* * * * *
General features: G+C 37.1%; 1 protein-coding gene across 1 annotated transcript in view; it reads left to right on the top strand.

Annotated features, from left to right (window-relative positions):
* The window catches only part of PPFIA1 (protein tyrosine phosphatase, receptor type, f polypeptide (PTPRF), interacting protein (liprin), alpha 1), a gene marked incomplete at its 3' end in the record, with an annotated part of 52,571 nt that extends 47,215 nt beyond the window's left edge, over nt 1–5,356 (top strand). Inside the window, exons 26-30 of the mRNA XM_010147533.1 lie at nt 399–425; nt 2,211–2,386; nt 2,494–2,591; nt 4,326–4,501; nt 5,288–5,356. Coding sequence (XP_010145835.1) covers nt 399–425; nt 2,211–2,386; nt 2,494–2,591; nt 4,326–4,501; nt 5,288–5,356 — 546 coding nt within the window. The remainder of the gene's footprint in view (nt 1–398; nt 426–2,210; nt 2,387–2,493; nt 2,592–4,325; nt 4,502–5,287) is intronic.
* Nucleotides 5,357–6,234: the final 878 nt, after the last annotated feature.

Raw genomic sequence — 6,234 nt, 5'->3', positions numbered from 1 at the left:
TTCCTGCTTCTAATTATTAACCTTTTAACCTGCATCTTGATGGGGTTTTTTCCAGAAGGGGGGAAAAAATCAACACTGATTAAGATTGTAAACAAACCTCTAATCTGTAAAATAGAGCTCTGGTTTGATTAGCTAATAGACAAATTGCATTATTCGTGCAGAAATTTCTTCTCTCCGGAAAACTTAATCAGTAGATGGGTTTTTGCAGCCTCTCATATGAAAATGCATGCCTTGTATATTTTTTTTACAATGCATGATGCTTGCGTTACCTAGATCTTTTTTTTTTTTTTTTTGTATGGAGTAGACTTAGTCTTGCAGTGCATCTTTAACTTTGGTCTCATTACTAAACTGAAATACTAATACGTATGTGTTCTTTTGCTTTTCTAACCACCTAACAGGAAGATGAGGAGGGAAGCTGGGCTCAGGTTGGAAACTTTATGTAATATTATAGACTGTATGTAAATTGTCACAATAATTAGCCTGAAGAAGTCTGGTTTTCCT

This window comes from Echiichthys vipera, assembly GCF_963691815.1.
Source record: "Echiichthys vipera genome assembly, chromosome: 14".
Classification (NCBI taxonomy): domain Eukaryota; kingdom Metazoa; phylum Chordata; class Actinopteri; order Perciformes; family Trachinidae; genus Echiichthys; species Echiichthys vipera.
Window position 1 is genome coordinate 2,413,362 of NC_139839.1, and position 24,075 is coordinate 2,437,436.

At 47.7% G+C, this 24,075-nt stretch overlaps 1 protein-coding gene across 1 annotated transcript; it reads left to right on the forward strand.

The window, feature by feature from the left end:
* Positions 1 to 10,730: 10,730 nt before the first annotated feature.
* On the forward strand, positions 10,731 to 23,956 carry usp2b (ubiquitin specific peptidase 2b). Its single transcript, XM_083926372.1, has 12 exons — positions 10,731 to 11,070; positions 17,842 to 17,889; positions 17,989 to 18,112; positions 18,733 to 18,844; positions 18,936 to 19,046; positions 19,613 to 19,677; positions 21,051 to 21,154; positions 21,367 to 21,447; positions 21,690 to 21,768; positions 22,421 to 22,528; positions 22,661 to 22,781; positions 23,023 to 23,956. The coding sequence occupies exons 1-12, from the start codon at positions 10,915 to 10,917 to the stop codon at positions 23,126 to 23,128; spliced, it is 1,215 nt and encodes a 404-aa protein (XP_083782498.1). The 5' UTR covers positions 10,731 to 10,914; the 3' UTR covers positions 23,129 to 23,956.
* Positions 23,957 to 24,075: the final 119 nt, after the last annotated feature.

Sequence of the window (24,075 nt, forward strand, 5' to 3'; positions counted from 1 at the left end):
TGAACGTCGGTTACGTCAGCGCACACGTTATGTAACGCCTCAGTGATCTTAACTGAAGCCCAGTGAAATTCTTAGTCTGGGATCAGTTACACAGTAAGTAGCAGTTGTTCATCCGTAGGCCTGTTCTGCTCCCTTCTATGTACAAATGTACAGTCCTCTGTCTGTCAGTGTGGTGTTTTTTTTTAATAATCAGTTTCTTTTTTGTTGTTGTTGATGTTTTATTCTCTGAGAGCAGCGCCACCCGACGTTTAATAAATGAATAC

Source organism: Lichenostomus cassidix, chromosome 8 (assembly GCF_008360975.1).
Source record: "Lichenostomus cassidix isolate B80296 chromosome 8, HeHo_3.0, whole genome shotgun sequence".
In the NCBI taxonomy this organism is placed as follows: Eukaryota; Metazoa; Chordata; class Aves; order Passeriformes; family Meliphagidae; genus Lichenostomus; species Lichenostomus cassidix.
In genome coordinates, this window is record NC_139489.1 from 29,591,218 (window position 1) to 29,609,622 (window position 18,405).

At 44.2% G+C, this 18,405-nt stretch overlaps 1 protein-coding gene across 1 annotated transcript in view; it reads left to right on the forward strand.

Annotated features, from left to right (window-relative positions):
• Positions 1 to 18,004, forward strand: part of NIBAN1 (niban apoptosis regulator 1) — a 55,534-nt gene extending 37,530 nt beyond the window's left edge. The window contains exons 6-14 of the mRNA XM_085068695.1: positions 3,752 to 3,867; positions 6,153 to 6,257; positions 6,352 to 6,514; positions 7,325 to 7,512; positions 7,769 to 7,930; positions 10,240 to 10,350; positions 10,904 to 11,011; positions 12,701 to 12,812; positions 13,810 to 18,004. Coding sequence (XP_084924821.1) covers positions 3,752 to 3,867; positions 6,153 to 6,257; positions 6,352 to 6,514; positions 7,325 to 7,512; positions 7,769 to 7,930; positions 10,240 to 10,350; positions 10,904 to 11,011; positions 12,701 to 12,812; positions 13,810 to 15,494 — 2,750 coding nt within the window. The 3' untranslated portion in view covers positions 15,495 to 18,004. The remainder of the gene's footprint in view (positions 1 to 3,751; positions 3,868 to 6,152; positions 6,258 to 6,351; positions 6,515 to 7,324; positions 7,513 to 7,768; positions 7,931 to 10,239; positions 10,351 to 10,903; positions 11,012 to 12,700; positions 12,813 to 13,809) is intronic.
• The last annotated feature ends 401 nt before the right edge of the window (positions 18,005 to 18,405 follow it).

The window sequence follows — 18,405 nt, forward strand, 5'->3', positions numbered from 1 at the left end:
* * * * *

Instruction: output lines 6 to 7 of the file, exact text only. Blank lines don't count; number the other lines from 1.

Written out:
TTCCTGCTTCTAATTATTAACCTTTTAACCTGCATCTTGATGGGGTTTTTTCCAGAAGGGGGGAAAAAATCAACACTGATTAAGATTGTAAACAAACCTCTAATCTGTAAAATAGAGCTCTGGTTTGATTAGCTAATAGACAAATTGCATTATTCGTGCAGAAATTTCTTCTCTCCGGAAAACTTAATCAGTAGATGGGTTTTTGCAGCCTCTCATATGAAAATGCATGCCTTGTATATTTTTTTTACAATGCATGATGCTTGCGTTACCTAGATCTTTTTTTTTTTTTTTTTGTATGGAGTAGACTTAGTCTTGCAGTGCATCTTTAACTTTGGTCTCATTACTAAACTGAAATACTAATACGTATGTGTTCTTTTGCTTTTCTAACCACCTAACAGGAAGATGAGGAGGGAAGCTGGGCTCAGGTTGGAAACTTTATGTAATATTATAGACTGTATGTAAATTGTCACAATAATTAGCCTGAAGAAGTCTGGTTTTCCT

This window comes from Echiichthys vipera, assembly GCF_963691815.1.